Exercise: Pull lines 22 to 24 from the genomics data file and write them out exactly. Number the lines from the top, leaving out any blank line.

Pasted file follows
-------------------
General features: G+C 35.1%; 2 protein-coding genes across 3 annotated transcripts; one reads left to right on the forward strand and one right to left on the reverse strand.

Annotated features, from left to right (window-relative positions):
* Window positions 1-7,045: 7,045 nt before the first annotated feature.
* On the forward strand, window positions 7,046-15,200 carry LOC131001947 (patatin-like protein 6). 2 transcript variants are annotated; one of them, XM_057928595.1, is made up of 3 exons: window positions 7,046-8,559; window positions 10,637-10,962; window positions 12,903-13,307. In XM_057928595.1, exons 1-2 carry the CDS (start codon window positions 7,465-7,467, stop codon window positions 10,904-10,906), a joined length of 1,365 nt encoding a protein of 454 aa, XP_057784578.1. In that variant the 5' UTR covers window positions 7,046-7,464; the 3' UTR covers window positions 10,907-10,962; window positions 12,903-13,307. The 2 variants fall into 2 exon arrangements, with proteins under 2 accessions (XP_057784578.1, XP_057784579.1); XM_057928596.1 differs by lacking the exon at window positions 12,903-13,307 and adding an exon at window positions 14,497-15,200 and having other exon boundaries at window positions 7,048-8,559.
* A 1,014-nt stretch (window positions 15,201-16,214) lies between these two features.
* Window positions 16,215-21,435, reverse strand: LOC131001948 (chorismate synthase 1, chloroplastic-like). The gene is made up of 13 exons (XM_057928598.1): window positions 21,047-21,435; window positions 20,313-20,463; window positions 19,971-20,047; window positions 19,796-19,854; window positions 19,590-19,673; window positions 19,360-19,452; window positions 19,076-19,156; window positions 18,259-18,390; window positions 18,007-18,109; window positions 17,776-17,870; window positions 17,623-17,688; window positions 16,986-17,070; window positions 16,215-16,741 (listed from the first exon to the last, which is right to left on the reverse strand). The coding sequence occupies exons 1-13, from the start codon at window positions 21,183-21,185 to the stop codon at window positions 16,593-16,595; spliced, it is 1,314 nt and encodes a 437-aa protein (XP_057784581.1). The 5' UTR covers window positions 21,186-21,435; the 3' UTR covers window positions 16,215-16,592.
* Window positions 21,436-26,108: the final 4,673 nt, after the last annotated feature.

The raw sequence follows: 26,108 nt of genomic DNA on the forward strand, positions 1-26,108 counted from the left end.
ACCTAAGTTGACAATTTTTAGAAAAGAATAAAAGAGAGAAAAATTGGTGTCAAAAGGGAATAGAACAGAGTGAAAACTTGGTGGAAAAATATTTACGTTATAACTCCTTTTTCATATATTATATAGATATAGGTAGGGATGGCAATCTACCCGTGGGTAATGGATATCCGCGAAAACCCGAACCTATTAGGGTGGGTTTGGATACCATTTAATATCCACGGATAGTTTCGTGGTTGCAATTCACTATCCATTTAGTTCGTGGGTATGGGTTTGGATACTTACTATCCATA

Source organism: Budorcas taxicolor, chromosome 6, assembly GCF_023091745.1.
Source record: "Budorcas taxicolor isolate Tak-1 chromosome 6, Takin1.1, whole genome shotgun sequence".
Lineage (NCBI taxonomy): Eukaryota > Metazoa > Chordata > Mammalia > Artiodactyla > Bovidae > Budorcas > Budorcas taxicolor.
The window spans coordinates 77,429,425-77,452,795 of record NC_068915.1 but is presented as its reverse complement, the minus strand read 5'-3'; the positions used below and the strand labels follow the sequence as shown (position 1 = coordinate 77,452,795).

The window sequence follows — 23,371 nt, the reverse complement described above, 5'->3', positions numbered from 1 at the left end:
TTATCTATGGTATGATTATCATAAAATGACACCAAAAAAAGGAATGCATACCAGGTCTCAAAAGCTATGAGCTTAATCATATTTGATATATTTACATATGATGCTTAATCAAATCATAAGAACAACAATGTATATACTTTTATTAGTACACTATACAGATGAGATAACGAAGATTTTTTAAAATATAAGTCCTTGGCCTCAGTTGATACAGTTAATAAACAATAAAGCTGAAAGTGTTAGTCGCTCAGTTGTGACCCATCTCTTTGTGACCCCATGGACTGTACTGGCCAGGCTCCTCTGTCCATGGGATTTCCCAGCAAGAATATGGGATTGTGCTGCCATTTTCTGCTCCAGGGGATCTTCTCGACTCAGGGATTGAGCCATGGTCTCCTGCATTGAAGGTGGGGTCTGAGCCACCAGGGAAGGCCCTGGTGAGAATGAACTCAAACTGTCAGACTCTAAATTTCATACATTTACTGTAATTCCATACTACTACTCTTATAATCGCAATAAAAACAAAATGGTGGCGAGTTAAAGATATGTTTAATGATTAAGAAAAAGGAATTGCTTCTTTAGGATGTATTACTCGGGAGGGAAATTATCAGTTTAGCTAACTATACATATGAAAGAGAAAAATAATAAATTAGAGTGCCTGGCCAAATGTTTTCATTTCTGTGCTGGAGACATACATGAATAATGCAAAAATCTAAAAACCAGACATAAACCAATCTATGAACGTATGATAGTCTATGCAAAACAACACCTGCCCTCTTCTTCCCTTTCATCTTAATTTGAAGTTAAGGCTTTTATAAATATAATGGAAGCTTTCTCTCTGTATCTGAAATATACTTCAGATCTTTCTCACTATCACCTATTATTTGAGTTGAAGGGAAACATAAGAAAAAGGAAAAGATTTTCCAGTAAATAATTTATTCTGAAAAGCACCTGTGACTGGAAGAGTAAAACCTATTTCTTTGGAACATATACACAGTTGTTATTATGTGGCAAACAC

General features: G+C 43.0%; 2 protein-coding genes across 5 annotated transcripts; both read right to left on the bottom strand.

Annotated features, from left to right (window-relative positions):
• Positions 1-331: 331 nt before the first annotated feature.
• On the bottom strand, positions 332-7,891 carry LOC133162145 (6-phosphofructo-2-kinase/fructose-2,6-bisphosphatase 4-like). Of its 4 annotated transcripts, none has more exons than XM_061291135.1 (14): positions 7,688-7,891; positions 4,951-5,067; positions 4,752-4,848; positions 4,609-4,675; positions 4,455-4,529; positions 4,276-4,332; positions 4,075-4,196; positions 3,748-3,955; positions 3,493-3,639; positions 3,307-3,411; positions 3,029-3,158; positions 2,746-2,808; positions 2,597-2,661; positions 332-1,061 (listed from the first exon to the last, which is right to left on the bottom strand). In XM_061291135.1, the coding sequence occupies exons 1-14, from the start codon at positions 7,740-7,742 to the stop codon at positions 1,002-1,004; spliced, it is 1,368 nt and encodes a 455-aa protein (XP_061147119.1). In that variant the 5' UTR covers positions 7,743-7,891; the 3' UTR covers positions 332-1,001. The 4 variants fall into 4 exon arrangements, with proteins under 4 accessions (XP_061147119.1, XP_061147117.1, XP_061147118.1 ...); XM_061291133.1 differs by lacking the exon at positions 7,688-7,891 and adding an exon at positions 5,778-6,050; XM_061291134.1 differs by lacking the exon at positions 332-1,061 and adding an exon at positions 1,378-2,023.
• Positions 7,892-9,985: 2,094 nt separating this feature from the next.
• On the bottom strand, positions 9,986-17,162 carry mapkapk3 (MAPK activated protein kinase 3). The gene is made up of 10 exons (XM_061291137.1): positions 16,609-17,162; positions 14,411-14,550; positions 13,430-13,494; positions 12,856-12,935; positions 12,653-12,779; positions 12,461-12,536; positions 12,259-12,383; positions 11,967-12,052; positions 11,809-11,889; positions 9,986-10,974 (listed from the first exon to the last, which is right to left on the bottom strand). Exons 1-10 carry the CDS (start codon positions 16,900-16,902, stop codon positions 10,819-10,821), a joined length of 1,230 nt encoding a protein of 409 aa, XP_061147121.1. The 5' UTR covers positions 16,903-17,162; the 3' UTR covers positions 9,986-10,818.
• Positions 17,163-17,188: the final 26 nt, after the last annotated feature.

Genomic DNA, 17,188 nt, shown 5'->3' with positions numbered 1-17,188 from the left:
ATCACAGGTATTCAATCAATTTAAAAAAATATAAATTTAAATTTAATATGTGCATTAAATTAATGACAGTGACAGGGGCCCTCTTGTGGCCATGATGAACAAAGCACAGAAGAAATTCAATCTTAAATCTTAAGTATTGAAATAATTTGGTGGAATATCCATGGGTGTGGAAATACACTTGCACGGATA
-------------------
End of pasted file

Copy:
• Positions 17,163-17,188: the final 26 nt, after the last annotated feature.

Genomic DNA, 17,188 nt, shown 5'->3' with positions numbered 1-17,188 from the left:
ATCACAGGTATTCAATCAATTTAAAAAAATATAAATTTAAATTTAATATGTGCATTAAATTAATGACAGTGACAGGGGCCCTCTTGTGGCCATGATGAACAAAGCACAGAAGAAATTCAATCTTAAATCTTAAGTATTGAAATAATTTGGTGGAATATCCATGGGTGTGGAAATACACTTGCACGGATA